Science explains why Christmas lights are always tangled

One of those rituals we do in December is putting together a tree birthdayAnd of course, in addition to the decorations, the classic component is the famous Christmas lights that surround it.

The truth is, one of the most intriguing questions is why these lights are always so intertwined and that science has an explanation.

In 2007, a group of researchers published a study in the journal Proceedings of the National Academy of Sciences (PNAS). In the experiment, they placed different lengths of rope inside a box and mechanically shook it so that the ropes vibrated like a load of laundry in the dryer. They repeated the process more than 3,400 times and noticed that knots began to form within seconds of turning the box over. During the experiment, more than 120 types of nodes were formed.

“It didn’t take long for the nodes to form, maybe 10 seconds. That surprised us,” said a co-author of the study. Douglas SmithProfessor in the Department of Physics at the University of California, San Diego (UCSD). “We immediately started to see this complex knot starting to form. It all went very quickly.”

What happened next?: The effect of rope length on the probability of knot formation. Not surprisingly, as the length of the rope increases (the longest length used in the study was 15 feet, or 4.6 meters), so does the probability of a knot, reaching a guaranteed 100%. The material the rope was made of also had an effect, as the more flexible ropes experienced more tangles than the stiffer ones, according to the study.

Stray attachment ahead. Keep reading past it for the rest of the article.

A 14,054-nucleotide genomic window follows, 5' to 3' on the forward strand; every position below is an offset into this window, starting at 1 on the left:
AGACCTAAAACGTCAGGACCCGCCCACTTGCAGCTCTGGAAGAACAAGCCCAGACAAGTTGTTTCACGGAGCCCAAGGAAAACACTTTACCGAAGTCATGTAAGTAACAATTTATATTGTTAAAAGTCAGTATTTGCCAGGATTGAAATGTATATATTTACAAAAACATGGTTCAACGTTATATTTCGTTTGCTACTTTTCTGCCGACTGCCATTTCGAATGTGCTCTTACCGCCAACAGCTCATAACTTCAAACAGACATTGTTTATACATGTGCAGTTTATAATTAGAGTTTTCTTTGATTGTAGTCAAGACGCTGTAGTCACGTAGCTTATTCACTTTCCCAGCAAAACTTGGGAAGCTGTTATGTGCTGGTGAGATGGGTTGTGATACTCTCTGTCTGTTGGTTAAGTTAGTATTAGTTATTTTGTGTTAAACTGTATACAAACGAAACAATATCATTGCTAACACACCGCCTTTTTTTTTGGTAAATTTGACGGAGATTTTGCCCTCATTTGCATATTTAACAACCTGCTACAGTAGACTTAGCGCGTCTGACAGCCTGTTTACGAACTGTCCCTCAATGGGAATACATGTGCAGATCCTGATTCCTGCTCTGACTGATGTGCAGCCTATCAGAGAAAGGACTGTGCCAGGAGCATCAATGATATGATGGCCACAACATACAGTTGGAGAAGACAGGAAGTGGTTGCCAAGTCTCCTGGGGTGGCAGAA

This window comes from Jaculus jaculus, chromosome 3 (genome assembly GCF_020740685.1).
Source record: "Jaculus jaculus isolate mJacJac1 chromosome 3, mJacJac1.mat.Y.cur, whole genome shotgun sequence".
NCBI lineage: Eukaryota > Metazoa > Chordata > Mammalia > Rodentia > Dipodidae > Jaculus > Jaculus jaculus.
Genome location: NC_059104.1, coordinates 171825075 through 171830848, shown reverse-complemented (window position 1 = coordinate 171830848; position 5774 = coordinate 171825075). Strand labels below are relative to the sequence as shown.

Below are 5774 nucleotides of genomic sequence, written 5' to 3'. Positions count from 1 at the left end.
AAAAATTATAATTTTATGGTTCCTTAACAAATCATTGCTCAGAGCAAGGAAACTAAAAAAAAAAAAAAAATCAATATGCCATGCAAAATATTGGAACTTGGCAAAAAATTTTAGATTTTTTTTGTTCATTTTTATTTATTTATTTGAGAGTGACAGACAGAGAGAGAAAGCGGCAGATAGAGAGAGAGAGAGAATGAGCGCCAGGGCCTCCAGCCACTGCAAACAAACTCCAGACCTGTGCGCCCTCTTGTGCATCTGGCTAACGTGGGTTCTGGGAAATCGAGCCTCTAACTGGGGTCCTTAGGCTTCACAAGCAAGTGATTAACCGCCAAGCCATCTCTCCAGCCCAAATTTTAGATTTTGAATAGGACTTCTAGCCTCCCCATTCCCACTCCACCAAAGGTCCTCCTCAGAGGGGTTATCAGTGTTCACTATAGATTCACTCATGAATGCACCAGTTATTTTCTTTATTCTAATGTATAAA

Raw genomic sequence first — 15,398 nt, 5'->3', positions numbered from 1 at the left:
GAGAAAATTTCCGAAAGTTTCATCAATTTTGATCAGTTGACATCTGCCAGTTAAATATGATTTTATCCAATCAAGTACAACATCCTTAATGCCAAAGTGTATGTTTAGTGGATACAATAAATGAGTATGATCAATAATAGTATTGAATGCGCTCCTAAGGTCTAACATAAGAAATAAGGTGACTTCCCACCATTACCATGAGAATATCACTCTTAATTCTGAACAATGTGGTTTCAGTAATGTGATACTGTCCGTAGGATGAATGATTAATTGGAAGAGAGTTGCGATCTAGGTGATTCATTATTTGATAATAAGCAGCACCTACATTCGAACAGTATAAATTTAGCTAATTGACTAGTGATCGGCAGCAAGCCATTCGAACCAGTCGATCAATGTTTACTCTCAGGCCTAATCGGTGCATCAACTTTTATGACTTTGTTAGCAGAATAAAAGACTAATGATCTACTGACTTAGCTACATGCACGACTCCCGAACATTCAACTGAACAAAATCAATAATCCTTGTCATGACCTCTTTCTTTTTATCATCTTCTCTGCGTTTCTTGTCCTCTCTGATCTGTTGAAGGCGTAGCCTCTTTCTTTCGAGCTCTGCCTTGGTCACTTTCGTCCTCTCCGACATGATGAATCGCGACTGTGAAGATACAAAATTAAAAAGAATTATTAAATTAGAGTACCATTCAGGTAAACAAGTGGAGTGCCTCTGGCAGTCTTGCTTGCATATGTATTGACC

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But perhaps the biggest factor leading to knots was whether the ends of the ropes were loose, allowing them to move freely to form tangles.

“The ends are really what make the knot look,” he said. Dorian Reimer Lead author of the study and former UCSD student. Perhaps the sailors know best, that you have to control the ends [de una cuerda] They do to avoid contract. Otherwise, the ends could move above or below other sections of the rope, eventually causing a knot.”

And in the case of Christmas lights, having dozens of bulbs sticking out of the rope provides more opportunities for tangles.

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Aileen Morales

"Beer nerd. Food fanatic. Alcohol scholar. Tv practitioner. Writer. Troublemaker. Falls down a lot."

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